The modern effort to communicate in culturally relevant terms has often failed to realize that the grid through which we sift the message might actually distort or blur the Kingdom vision. When our language reeks of the corporate world it often produces a cost-effective model that loses sight of Kingdom virtue and the value of the one. When our language is permeated by the categories of the psychotherapist, our focus often becomes individual well-being and happiness at the expense of selfless service and an other-directedness. When the language of the Kingdom is hi-jacked to support a political agenda, the Kingdom's message of peace and justice is often distorted by national interest. In fact, the language of the Kingdom reflects a way of life and priorities that may seem foreign, strange, and even foolish to the conventions of old world thinking. For example, how do the following virtues of the Kingdom resonate in a culture dominated by old world thinking:
Humility in an age of Self-Promotion
Forgiveness in an age of Retaliation
Patience in an age of Instant Gratification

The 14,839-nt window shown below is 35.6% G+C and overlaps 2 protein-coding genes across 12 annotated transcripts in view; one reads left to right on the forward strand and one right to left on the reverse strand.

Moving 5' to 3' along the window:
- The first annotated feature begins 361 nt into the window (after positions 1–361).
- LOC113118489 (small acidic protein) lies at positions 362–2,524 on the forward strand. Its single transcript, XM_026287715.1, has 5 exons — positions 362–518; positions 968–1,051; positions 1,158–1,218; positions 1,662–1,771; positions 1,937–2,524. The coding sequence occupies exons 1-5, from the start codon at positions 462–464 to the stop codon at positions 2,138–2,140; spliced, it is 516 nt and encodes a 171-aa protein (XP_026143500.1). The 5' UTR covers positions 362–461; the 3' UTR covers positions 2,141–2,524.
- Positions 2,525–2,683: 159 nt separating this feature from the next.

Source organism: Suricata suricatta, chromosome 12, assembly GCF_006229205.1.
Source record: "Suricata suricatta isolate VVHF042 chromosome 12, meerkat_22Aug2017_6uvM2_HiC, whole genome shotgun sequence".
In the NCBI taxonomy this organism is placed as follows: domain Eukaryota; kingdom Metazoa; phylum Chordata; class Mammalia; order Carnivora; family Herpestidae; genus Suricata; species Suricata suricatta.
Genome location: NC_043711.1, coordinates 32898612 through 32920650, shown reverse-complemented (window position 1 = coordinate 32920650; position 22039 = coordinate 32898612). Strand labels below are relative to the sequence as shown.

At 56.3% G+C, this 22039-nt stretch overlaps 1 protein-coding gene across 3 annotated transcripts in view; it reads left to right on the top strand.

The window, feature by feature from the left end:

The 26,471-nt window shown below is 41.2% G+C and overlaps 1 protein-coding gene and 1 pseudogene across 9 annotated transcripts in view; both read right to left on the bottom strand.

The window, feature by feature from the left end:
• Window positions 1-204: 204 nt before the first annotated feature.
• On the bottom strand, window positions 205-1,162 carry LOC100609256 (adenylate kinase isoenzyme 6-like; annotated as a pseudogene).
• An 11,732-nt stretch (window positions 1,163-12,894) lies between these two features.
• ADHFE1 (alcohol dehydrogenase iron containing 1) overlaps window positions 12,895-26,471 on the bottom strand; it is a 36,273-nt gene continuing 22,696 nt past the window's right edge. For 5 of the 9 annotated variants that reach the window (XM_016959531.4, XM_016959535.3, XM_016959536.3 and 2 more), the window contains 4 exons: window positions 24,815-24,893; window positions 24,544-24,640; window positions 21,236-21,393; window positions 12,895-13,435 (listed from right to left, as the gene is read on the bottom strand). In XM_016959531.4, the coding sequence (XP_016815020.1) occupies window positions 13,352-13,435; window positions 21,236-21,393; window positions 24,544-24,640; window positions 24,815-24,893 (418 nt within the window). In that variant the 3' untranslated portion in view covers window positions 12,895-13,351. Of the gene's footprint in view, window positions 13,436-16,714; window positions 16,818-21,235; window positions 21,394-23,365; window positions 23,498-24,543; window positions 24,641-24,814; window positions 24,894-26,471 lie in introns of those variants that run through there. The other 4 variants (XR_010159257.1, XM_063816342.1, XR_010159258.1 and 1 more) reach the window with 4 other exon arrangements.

Generosity in an age of Greed
Compassion in an age of Self-Absorption
Love in an age of Eroticism
Truthfulness in an age of Deceit
Gentleness in an age of Competition
Kindness in an age of Personal Rights
Self-control in an age of Addiction
Justice in an age of Violence
Peace in an age of Fragmentation
Excellent stuff. Go read the whole thing.
I dealt with this subject a little bit here: Counterculture, Story, and the Vocabulary of Faith.
An excerpt from my piece:
The kingdom of God is a counterculture; therefore, because the Church exists to proclaim and practice the presence of the kingdom, the people in churches should be thinking and living counterculturally.
As in all cultures, this counterculture has its own stories and vocabularies with which to tell these stories. The trick of course is articulating these stories with these vocabularies in ways that are translatable to those outside the culture but that still maintain the integrity of the stories and vocabularies.
Some examples of words and concepts that are good, that we should protect because they belong to the kingdom counterculture:
Those are words and concepts that are fuzzy outside their home culture. The mistake we make is when we abandon these words and concepts as "not useful" or "no longer meaningful" rather than to put them to good use and lend them meaning by both teaching them and living them.
While I'm on the subjects of the kingdom and language, this seems like a good place to recommend Brant Hansen's recent articulation of the kingdom: The Gospel, According to Jesus